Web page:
Note that a useful application of the persistence of data schema is given for example in the case of multi-lingual sites: multiple language versions (translations) of the same data schema can be offered by the server, using the HTTP " Content-Language" response header field to properly indicate that a particular language has been used for the data schema.

5.5 Basic Data Structures

The Basic Data Structures are structures used by the P3P base data schema (and possibly, due to their basic nature, they should be reused as much as possible by other different data schemas). All P3P-compliant user agent implementations MUST be aware of the Basic Data Structures. Each table below specifies the elements of a basic data structure, the categories associated, their structures, and the display names shown to users. More than one category may be associated with a fixed data element. However, each base data element is assigned to only one category whenever possible. Data schema designers are recommended to do the same.

5.5.1 Dates

The date structure specifies a date. Since date information can be used in different ways, depending on the context, all date information is tagged as being of "variable" category (see Section 5.7.2). For example, schema definitions can explicitly set the corresponding category in the element referencing this data structure, where soliciting the birthday of a user might be "Demographic and Socioeconomic Data," while the expiration date of a credit card might belong to the "Purchase Information" category.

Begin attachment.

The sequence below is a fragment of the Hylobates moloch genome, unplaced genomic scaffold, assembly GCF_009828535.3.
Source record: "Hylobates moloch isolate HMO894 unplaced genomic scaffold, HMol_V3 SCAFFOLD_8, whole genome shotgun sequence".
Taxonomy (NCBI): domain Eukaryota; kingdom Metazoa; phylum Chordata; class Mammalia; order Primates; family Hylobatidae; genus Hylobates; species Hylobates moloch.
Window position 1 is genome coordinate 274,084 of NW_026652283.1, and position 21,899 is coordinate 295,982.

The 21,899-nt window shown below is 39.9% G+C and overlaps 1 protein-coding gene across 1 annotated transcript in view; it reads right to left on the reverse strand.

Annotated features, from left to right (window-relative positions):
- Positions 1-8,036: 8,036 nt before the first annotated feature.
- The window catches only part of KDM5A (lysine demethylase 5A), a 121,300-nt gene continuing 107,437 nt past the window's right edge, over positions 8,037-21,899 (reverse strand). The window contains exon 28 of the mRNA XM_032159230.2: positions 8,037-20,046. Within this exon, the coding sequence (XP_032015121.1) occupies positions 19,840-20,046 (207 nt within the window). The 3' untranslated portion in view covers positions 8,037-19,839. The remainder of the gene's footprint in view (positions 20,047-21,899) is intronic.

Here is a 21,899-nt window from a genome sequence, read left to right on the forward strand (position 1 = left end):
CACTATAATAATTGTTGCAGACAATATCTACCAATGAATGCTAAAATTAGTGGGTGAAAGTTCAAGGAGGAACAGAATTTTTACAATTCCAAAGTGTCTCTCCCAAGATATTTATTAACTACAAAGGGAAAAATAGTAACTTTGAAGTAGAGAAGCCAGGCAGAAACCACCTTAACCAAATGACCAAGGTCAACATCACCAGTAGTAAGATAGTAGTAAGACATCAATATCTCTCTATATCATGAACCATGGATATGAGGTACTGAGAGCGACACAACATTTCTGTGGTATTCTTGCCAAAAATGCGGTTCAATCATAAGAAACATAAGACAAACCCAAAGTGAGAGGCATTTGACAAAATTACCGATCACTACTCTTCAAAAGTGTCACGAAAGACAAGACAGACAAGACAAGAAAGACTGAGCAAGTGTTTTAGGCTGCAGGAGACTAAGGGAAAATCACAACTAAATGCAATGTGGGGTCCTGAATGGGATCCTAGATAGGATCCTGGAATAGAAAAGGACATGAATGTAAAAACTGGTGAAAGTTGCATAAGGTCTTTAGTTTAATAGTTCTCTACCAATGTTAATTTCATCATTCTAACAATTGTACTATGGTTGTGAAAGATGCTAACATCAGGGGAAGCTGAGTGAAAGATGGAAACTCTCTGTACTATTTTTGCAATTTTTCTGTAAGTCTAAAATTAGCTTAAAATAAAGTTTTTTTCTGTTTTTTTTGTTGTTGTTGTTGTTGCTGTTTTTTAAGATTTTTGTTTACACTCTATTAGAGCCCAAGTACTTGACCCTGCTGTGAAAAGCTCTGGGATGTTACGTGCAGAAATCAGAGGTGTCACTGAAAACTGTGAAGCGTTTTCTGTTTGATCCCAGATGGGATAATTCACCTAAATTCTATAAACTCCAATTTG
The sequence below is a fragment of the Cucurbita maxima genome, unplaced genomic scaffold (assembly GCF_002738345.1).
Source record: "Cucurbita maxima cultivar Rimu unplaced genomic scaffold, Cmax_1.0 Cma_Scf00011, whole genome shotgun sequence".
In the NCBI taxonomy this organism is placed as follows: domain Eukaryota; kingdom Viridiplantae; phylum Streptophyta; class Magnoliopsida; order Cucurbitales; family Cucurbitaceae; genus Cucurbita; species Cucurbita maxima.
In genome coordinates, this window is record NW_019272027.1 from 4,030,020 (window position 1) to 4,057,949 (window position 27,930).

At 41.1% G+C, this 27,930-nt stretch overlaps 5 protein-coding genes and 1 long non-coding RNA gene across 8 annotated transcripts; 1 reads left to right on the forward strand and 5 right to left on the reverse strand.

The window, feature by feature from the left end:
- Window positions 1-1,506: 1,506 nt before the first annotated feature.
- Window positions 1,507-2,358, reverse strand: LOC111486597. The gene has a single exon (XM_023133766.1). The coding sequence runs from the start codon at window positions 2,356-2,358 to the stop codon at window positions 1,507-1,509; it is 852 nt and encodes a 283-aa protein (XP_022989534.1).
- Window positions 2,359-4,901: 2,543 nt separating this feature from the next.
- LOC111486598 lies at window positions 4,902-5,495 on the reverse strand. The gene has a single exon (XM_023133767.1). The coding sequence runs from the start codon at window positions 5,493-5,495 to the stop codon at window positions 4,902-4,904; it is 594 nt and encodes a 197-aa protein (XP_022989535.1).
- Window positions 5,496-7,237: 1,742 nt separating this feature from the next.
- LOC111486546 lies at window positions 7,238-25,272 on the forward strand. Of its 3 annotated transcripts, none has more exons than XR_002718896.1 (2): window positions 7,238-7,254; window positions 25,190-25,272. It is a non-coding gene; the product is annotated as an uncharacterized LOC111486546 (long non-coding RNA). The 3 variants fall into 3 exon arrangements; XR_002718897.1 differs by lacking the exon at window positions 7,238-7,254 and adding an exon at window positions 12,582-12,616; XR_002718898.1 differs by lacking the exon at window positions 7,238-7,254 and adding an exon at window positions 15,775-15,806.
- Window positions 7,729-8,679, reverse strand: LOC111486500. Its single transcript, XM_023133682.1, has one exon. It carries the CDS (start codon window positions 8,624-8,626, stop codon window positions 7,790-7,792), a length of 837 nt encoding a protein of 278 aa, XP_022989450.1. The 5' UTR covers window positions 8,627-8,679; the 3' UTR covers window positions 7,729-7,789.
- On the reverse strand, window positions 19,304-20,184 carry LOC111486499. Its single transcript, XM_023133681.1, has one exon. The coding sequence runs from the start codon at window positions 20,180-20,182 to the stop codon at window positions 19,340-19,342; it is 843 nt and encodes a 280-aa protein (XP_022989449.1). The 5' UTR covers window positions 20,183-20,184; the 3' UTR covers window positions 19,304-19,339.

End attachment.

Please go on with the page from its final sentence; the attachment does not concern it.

date

Category

Structure

Short Display Name

ymd.year

(variable-category)

unstructured

Year

ymd.month

(variable-category)

unstructured

Month

ymd.day

(variable-category)

unstructured

Day

hms.hour

(variable-category)

unstructured

Hour

hms.minute

(variable-category)

unstructured

Minute

hms.second

(variable-category)

unstructured

Second

fractionsecond

(variable-category)

unstructured

Fraction of Second

timezone

(variable-category)

unstructured

Time Zone

The "time zone" information is for example described in the time standard [ISO8601]. Note that "date.ymd" and "date.hms" can be used to fast reference the year/month/day and hour/minutes/seconds blocks respectively.

5.5.2 Names

The personname structure specifies information about the naming of a person.

personname

Category

Structure

Short Display Name

prefix

Demographic and Socioeconomic Data

unstructured

Name Prefix

given

Physical Contact Information

unstructured

Given Name (First Name)

family

Physical Contact Information

unstructured

Family Name (Last Name)

middle

Physical Contact Information

unstructured

Middle Name

suffix

Demographic and Socioeconomic Data

unstructured

Name Suffix

nickname

Demographic and Socioeconomic Data

unstructured

Nickname